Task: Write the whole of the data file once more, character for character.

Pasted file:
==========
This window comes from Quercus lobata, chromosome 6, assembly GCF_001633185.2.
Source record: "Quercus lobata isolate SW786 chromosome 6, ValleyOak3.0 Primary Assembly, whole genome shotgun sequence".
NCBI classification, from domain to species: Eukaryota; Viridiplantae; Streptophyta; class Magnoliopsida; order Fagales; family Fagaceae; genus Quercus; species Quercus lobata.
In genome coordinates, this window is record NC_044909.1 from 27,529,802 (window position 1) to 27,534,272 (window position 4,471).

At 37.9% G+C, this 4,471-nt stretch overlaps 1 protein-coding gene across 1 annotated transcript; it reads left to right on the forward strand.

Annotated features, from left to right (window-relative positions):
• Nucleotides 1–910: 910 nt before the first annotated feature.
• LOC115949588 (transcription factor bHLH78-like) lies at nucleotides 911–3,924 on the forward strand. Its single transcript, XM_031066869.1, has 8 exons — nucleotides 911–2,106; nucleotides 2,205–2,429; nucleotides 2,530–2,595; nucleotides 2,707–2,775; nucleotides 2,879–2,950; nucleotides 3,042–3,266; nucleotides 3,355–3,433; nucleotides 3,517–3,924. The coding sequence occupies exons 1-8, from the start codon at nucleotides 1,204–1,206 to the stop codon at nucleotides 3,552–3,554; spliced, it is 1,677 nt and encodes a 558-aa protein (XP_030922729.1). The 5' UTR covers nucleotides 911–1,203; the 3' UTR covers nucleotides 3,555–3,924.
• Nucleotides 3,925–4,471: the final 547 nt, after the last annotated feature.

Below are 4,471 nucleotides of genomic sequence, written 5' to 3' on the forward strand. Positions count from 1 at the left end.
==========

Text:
This window comes from Quercus lobata, chromosome 6, assembly GCF_001633185.2.
Source record: "Quercus lobata isolate SW786 chromosome 6, ValleyOak3.0 Primary Assembly, whole genome shotgun sequence".
NCBI classification, from domain to species: Eukaryota; Viridiplantae; Streptophyta; class Magnoliopsida; order Fagales; family Fagaceae; genus Quercus; species Quercus lobata.
In genome coordinates, this window is record NC_044909.1 from 27,529,802 (window position 1) to 27,534,272 (window position 4,471).

At 37.9% G+C, this 4,471-nt stretch overlaps 1 protein-coding gene across 1 annotated transcript; it reads left to right on the forward strand.

Annotated features, from left to right (window-relative positions):
• Nucleotides 1–910: 910 nt before the first annotated feature.
• LOC115949588 (transcription factor bHLH78-like) lies at nucleotides 911–3,924 on the forward strand. Its single transcript, XM_031066869.1, has 8 exons — nucleotides 911–2,106; nucleotides 2,205–2,429; nucleotides 2,530–2,595; nucleotides 2,707–2,775; nucleotides 2,879–2,950; nucleotides 3,042–3,266; nucleotides 3,355–3,433; nucleotides 3,517–3,924. The coding sequence occupies exons 1-8, from the start codon at nucleotides 1,204–1,206 to the stop codon at nucleotides 3,552–3,554; spliced, it is 1,677 nt and encodes a 558-aa protein (XP_030922729.1). The 5' UTR covers nucleotides 911–1,203; the 3' UTR covers nucleotides 3,555–3,924.
• Nucleotides 3,925–4,471: the final 547 nt, after the last annotated feature.

Below are 4,471 nucleotides of genomic sequence, written 5' to 3' on the forward strand. Positions count from 1 at the left end.